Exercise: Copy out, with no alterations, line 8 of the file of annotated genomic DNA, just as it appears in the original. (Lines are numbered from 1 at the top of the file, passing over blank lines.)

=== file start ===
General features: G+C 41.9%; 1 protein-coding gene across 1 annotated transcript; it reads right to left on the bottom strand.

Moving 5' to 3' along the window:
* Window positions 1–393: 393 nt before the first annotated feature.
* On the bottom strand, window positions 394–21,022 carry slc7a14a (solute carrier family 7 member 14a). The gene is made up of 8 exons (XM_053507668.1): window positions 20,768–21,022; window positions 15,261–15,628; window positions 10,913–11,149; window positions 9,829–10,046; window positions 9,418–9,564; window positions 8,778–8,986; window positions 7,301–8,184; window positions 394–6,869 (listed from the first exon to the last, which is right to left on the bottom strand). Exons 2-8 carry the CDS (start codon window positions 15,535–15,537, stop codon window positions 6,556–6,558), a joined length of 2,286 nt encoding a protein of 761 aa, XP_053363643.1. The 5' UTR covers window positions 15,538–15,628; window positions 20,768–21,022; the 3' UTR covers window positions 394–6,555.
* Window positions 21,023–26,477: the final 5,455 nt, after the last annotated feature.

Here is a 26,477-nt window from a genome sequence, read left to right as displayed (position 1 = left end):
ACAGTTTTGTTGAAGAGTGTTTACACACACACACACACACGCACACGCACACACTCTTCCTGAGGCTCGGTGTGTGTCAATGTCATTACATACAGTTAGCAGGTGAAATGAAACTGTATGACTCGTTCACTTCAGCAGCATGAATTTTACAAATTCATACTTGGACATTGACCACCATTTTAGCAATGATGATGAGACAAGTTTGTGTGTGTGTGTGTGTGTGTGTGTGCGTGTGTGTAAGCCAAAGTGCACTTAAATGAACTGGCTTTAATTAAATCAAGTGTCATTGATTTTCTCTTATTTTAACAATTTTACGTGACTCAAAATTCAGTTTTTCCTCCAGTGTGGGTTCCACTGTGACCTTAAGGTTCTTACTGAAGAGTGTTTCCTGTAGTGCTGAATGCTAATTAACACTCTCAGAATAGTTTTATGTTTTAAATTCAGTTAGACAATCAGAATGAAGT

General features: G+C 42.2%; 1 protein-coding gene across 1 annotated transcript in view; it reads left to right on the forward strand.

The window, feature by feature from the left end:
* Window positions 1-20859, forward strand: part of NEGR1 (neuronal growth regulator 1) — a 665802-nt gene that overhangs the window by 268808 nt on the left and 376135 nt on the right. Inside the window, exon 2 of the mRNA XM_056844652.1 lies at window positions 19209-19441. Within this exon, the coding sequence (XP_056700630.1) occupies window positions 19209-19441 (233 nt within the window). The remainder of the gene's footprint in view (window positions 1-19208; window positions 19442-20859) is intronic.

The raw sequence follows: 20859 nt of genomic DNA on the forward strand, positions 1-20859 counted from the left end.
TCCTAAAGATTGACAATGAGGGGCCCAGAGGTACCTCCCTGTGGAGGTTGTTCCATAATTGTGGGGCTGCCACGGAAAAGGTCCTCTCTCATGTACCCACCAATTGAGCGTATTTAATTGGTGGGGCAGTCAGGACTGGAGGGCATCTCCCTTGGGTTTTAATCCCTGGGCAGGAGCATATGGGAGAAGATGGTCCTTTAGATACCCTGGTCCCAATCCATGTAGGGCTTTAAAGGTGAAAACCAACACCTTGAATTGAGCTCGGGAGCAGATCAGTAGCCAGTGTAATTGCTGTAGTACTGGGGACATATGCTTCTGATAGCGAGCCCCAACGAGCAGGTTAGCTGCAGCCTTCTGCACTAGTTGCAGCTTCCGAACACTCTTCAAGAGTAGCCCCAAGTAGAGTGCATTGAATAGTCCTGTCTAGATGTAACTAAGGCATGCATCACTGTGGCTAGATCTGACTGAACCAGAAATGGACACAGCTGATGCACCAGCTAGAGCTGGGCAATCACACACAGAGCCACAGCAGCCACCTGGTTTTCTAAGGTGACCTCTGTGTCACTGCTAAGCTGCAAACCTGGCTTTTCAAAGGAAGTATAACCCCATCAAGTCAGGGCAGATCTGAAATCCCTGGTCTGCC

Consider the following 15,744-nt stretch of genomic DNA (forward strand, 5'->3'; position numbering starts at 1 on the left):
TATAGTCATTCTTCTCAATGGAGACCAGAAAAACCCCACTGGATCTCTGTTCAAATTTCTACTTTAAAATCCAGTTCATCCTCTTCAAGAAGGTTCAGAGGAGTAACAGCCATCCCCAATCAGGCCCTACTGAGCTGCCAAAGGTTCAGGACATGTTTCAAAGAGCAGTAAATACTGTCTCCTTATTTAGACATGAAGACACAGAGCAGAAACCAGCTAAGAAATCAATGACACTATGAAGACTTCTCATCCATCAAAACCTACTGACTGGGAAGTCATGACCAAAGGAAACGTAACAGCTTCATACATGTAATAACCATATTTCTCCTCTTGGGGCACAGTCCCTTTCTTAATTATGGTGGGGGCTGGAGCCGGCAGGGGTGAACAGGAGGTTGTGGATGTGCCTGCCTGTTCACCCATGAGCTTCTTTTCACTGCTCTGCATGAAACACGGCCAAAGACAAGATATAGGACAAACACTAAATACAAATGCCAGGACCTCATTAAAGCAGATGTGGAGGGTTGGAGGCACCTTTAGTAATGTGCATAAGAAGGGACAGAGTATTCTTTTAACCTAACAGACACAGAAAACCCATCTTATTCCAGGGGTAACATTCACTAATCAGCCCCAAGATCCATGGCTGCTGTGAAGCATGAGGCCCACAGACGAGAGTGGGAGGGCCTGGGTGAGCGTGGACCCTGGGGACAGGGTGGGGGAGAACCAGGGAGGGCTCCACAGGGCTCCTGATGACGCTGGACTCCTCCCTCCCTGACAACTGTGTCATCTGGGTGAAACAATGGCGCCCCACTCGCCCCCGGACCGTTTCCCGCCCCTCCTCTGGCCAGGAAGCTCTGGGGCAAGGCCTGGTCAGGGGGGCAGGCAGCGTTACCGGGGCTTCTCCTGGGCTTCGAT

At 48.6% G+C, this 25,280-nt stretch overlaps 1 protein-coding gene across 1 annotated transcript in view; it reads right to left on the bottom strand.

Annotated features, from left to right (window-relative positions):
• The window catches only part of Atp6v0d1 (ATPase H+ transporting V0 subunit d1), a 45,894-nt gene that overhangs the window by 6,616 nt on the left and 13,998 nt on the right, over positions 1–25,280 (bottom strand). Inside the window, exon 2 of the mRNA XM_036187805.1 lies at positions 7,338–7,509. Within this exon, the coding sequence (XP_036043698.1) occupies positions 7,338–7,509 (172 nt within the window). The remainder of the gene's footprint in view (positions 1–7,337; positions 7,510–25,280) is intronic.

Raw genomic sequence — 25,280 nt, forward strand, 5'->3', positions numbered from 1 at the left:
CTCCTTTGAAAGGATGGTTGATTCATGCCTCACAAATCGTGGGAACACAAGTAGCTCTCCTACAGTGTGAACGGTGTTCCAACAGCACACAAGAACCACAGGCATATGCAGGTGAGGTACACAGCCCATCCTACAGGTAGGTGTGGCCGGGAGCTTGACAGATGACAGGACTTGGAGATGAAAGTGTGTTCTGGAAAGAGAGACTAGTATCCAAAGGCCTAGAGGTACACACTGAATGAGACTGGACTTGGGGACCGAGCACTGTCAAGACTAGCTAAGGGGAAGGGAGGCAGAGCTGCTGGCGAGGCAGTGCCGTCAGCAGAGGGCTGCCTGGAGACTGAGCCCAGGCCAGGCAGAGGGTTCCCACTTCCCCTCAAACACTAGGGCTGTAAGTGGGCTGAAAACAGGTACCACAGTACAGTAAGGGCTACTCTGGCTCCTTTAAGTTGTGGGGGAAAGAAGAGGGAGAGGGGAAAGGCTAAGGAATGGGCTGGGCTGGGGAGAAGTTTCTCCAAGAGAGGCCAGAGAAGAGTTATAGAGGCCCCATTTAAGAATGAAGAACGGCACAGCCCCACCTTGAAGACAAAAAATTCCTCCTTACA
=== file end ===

General features: G+C 42.2%; 1 protein-coding gene across 1 annotated transcript in view; it reads left to right on the forward strand.